Fatter gross margins also provide a downturn buffer, letting firms profit even as costs rise or demand drops, trashing thinner-margin competitors. Late-stage bull market investors crave such stocks. Consider: As bull markets age, those invested throughout the upturn develop acrophobia, fretting an upcoming bear market may erase their gains. Meanwhile, newly optimistic buyers, previously too fearful to buy, want growth with some stability. Fatter gross margins offer both groups relative comfort. Thin-margin, typically value, firms get punished during downturns when profits evaporate. They fare best in early bull markets’ buoyant relief rallies.
Presently, Chinese stocks — including A-shares and those trading offshore — average gross margins of 25%, just a bit behind the world’s 30%. For fat-margin fuel, you want firms with gross margins near 50% or higher. Where to find them? Start with tech, typically a high-margin hotbed. But be sure to key on the right tech. Consider: More than half of China’s tech sector market capitalization comes from slim-margin hardware firms. Software firms’ margins are much juicer at 57%, but they comprise only a tiny sliver of China’s market. Hence, look to the interactive media and services industry, which I highlighted in June. Technically part of the communication services sector, it includes many big internet firms that behave like tech stocks. Its gross margins? 46%. Options abound — the industry makes up 15% of Chinese market cap. Most of these stocks trade in Hong Kong and are available through Stock Connect.
The health Care sector also provides high-margin rocket fuel. Chinese biotechnology firms’ gross margins are fantastically fat, averaging 79%. Life sciences tools and services stocks also impress at 48%, while pharmaceuticals companies are plump, at 46%.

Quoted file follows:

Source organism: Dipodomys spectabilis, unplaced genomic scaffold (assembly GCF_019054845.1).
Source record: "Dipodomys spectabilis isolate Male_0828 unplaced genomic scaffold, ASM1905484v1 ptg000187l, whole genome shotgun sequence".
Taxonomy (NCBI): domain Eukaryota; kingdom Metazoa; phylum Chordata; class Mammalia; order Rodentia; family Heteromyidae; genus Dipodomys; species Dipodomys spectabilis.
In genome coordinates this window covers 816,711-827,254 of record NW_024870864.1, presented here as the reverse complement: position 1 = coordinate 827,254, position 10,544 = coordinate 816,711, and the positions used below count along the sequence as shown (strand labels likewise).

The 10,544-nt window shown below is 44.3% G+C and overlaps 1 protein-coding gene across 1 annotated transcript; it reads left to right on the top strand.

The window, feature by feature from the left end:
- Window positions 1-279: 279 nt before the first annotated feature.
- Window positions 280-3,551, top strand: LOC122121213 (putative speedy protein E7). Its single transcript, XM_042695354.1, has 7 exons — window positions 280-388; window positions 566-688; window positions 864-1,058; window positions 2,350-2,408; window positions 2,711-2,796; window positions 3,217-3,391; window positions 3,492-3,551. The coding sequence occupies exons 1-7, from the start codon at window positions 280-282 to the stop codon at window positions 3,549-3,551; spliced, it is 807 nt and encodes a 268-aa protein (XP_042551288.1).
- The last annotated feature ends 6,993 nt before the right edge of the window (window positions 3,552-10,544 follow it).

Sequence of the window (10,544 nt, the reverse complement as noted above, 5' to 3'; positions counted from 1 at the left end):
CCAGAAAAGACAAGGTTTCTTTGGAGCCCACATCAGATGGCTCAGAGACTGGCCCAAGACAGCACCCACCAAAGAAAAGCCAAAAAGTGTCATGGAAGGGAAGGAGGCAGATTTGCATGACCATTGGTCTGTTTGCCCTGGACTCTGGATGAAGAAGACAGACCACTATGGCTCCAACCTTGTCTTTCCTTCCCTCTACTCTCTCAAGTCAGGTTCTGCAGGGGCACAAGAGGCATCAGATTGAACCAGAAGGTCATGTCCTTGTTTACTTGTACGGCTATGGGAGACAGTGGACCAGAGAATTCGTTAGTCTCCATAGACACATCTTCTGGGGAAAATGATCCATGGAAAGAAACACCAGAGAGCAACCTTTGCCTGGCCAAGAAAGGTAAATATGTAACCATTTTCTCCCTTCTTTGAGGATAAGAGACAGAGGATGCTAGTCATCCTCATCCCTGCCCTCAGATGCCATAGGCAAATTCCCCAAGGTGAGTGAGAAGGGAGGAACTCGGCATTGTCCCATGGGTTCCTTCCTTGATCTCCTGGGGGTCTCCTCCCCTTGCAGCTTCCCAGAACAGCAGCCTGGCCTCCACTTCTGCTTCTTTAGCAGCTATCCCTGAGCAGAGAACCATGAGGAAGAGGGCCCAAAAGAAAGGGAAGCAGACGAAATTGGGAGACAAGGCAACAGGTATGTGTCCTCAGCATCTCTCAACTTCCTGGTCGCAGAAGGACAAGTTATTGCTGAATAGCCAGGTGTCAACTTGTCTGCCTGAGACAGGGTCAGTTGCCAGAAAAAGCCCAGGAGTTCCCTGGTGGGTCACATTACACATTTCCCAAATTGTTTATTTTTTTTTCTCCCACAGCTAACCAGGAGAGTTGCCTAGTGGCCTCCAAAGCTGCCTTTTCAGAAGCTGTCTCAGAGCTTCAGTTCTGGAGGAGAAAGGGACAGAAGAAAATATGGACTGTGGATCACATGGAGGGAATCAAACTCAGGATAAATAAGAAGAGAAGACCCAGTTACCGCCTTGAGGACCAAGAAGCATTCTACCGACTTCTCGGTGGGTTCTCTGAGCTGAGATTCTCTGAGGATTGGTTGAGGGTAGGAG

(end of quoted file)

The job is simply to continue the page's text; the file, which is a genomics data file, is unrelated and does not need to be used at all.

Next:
What about value sectors? Western pundits keep claiming they are set to soar from Chicago to Changchun. How do their margins look? Gaunt! China’s utilities and industrials sectors both barely top 20%. Energy firms average 12% and materials just 18%. This is no slight on Chinese value firms — those figures parallel global averages. Value stocks’ business models simply don’t generate fat margins. They rely on banks for credit to finance expansion, making them extremely sensitive to economic growth trends.
As for value-heavy financials, their business models render gross margins useless. Banks borrow at short-term rates to finance long-term lending. The gap between the two determines net interest margins — banks’ crucial metric. China’s 2.9% 10-year government bond yield dwarfs most countries’ puny long rates — but your short rates are higher, too. With three month government yields at 1.8%, net interest margins should be weak — limiting financial firms’ upside. But also, you have to consider what the government is focusing on from an economic perspective. It seems to want slower credit growth to rein in inflation pressures while returning to focus on economic reforms, including allowing more defaults on credit. That policy direction is good longer term, but it means banks could struggle to boost profits any time soon. It suggests better opportunities beyond banks: namely, growth stocks.
While most investors focus on minutiae and complexity, don’t be fooled: There is magic in gross operating profit margins’ sneaky simplicity. Use fat-margin stocks to beef up your portfolio.
Ken Fisher is the founder and executive chairman of Fisher Investments.
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Ken Fisher is the founder and executive chairman of Fisher Investments, a money management firm serving large institutions and high net worth individuals globally.